Canadian Forces conduct urban combat training with U.S. Marines[MIGRATE]
By Cpl. Ben Eberle
| July 09, 2012
Canadian Forces are nearly 4,000 miles from their home station in Shilo, Manitoba. During a three-day training event, their American hosts did everything they could to keep them from feeling at home.
U.S. Marines acted as the opposition force to more than 120 Canadian Forces soldiers during military operations in urbanized terrain (MOUT) training here, July 6-8, during Rim of the Pacific (RIMPAC) Exercise 2012.
“We’ve done urban operations training (in Canada), so here we’re just enhancing our (standard operating procedures) by working with the Marines,” said Canadian Forces Sgt. Victor Law, a section commander with Company A, 2nd Battalion, Princess Patricia’s Canadian Light Infantry.
Law, who is in charge of an eight-man team, said it was his first time working with U.S. Marines. He added that the experience, along with the realism of the training facility’s mock village, would prove valuable to his team.
“It’s allowed our troops to break through plateaus and gain a better threshold on their soldiering abilities,” said Law, from Quesnel, British Columbia.
Canadian Forces focused on tactics used during noncombatant evacuation operations, or NEO, which in a real-world situation would involve the evacuation of civilians from a hostile area.
“It’s important training because if we do operate with them again we know exactly how they work, and how we can better ourselves (as a team),” said U.S. Marine Cpl. Noel Desantiago, a squad leader with Company C, 1st Battalion, 3rd Marine Regiment, and one of the Marines acting as the “enemy” during the training.
He spoke highly of his Canadian counterparts.
“They operate very well – just as well as Marines do,” said Desantiago, a native of Porterville, Calif.
More than 2,200 personnel from Canada, the United States and seven other countries are taking part in RIMPAC 2012 as part of the Combined Force Land Component Command, which is conducting amphibious and land-based operations throughout the exercise in order to enhance multinational and joint interoperability between participating nations.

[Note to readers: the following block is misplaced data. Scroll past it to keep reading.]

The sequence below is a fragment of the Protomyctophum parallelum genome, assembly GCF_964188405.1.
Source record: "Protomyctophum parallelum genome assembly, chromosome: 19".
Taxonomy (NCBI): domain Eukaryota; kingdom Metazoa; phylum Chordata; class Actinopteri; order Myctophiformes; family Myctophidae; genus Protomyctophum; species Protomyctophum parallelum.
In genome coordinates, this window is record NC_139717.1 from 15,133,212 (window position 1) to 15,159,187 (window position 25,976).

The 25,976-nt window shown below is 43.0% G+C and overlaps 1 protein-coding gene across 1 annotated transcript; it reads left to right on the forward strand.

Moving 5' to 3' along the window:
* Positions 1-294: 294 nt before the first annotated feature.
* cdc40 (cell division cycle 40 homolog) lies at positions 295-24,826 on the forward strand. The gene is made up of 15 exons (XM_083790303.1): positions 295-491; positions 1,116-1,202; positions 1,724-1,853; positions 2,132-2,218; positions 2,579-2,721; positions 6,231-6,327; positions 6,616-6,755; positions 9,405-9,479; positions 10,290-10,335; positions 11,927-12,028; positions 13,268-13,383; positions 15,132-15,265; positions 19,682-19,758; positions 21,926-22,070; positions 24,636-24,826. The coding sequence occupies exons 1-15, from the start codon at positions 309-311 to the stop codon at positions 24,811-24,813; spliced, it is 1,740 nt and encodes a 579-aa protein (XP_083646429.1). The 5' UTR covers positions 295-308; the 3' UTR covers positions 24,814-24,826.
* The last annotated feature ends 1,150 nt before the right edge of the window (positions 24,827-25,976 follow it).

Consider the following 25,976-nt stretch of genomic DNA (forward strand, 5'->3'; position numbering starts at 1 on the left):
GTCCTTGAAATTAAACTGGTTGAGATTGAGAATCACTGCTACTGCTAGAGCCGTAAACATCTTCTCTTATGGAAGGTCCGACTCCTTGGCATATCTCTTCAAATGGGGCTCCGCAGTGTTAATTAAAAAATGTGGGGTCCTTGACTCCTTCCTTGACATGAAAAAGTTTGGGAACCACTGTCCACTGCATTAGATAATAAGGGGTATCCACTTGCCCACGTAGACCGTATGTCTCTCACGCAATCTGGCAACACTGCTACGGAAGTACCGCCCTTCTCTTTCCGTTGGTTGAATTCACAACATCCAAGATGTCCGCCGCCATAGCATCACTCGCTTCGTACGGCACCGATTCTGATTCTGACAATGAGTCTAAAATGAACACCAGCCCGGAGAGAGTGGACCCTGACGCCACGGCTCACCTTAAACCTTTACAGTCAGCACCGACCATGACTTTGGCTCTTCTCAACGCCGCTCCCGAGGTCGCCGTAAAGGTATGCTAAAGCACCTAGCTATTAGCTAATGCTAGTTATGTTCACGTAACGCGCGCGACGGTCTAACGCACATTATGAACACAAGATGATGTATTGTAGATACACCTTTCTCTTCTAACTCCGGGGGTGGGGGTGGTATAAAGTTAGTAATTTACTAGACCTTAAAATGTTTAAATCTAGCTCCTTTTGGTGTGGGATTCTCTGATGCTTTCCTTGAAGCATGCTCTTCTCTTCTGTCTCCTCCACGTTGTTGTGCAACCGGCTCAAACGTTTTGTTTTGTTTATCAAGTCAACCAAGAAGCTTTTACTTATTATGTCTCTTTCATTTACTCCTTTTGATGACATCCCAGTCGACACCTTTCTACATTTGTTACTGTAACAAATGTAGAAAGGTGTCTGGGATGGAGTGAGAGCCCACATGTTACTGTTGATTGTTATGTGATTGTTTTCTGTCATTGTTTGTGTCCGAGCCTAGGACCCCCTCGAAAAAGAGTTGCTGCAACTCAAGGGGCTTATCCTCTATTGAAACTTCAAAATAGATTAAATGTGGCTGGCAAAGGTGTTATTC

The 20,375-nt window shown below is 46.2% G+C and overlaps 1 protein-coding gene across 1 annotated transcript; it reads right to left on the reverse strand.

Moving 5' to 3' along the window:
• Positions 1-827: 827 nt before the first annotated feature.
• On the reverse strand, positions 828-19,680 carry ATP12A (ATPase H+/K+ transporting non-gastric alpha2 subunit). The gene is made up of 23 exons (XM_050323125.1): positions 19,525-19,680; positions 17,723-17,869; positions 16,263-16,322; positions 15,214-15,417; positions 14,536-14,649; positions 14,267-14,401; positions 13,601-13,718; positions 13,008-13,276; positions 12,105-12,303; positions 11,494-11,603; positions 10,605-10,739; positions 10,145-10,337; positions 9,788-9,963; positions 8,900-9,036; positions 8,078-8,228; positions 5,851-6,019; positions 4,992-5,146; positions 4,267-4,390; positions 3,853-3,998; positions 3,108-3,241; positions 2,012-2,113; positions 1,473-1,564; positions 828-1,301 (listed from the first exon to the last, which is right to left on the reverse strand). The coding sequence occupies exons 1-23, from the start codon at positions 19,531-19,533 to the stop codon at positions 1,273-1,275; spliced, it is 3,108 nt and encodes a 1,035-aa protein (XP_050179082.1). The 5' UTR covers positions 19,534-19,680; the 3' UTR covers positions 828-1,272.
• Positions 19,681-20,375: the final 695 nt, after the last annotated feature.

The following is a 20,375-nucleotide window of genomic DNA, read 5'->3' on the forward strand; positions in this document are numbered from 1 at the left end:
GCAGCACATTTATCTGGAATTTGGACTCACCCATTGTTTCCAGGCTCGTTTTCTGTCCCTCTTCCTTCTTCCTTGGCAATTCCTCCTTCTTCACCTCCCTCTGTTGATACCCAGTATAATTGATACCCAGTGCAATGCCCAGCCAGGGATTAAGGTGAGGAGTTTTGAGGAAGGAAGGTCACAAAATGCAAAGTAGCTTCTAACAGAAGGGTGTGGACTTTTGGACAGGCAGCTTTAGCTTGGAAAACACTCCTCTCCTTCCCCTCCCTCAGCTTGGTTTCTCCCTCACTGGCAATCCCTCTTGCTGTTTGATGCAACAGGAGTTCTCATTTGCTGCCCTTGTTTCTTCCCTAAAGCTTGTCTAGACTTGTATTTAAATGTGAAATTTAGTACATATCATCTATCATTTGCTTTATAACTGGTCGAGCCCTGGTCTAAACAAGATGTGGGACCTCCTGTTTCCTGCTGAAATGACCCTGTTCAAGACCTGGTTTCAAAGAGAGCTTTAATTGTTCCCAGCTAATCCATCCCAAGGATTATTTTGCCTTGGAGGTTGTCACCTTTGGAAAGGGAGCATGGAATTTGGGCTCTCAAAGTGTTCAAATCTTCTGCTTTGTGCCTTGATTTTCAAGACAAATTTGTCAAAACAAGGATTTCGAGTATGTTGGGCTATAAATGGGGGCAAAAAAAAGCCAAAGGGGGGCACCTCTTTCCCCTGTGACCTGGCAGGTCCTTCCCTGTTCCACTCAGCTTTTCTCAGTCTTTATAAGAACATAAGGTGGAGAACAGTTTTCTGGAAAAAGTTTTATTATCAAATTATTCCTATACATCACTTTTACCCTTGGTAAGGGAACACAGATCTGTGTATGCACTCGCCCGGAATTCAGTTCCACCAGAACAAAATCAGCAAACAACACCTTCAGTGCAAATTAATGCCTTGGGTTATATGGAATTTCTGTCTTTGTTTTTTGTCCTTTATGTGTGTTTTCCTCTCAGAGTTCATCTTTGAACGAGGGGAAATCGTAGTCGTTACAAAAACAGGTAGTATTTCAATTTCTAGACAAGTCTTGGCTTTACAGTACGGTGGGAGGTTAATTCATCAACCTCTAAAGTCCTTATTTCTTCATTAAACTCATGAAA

Since the visiting Canadian Forces were unfamiliar with the mock village, the training progressed with a “crawl, walk, run” approach, becoming more elaborate each day. By the last full day of the evolution, the entire company of Canadian soldiers had successfully exercised the scenario.
Canadian Forces will continue training with U.S. troops, as well as other foreign militaries, until RIMPAC 2012 concludes Aug. 3.
“It’s a fantastic opportunity for our soldiers, our leadership and our coalition partners,” said Canadian Forces Capt. Benjamin Wong, operations captain for Company A. “It gives us an opportunity to cross-train … it also gives us a good chance to measure ourselves and see where we stand in the world.
“We all have different experiences,” said Wong, from Hamilton, Ontario. “(RIMPAC gives us the opportunity) to pool all those experiences into one big pot, see what other countries are doing, what lessons people have learned over the years, and then apply those lessons to our own missions and situations.”
A total of 22 nations and more than 25,000 personnel are participating in the biennial exercise from June 29 to Aug 3, which takes place in and around the Hawaiian Islands. RIMPAC is the world’s largest naval exercise.